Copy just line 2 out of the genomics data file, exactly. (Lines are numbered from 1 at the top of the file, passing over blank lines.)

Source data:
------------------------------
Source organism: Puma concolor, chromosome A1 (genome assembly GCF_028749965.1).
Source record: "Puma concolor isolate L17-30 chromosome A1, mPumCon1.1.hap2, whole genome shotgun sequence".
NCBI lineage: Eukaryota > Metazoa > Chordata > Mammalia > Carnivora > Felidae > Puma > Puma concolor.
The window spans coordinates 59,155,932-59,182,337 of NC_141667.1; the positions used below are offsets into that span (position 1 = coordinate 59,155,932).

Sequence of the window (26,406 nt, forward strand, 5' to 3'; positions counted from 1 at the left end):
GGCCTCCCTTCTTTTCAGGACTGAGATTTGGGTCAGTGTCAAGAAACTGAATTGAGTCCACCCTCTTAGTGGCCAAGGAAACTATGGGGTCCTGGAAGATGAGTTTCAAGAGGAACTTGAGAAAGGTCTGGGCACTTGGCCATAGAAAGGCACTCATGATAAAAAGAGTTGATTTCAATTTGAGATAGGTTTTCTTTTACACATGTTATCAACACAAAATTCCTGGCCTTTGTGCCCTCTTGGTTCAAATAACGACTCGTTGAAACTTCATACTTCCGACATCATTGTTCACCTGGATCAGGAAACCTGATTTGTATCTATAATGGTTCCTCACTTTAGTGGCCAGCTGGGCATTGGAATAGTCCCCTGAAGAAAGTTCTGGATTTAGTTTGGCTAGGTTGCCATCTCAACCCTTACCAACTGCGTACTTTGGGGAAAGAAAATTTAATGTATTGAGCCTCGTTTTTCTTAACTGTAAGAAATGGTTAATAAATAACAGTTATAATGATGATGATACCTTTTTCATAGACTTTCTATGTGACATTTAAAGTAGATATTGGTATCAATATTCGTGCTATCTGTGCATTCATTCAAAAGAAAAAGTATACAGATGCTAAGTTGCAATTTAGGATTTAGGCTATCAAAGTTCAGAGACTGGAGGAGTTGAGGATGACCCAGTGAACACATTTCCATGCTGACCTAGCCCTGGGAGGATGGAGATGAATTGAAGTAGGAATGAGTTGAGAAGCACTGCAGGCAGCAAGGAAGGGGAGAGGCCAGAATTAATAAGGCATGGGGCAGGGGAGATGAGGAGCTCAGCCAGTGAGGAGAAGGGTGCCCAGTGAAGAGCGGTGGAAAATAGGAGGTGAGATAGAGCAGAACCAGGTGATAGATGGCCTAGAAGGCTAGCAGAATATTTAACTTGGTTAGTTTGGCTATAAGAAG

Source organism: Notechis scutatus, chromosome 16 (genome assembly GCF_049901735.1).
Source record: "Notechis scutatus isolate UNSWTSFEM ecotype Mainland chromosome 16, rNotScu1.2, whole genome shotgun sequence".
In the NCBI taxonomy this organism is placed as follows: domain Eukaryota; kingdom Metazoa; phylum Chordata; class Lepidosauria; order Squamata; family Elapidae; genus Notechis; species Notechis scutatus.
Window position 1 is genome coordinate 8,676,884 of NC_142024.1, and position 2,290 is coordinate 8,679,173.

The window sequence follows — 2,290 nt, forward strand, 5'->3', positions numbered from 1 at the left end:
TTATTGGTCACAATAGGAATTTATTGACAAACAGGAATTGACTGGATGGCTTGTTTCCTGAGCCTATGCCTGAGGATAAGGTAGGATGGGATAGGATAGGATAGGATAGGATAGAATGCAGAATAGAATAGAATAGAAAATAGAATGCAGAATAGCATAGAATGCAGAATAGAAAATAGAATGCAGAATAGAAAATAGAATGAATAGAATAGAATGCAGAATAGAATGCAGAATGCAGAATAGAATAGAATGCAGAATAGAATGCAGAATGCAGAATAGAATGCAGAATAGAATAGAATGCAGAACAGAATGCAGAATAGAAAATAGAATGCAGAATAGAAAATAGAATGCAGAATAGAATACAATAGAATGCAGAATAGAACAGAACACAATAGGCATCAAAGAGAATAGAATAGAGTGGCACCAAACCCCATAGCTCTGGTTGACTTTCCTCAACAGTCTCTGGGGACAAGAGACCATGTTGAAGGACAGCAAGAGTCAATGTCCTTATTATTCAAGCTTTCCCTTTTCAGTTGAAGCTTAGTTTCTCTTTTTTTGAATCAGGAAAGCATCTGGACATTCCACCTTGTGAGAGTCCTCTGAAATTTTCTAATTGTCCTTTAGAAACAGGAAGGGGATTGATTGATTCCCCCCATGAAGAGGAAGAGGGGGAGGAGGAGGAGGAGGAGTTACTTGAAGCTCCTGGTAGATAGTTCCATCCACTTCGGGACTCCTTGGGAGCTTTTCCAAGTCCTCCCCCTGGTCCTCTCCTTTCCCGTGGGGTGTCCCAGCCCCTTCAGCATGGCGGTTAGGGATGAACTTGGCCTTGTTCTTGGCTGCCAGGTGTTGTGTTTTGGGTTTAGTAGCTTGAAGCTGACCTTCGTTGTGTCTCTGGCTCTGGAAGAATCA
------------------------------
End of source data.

Source record: "Puma concolor isolate L17-30 chromosome A1, mPumCon1.1.hap2, whole genome shotgun sequence".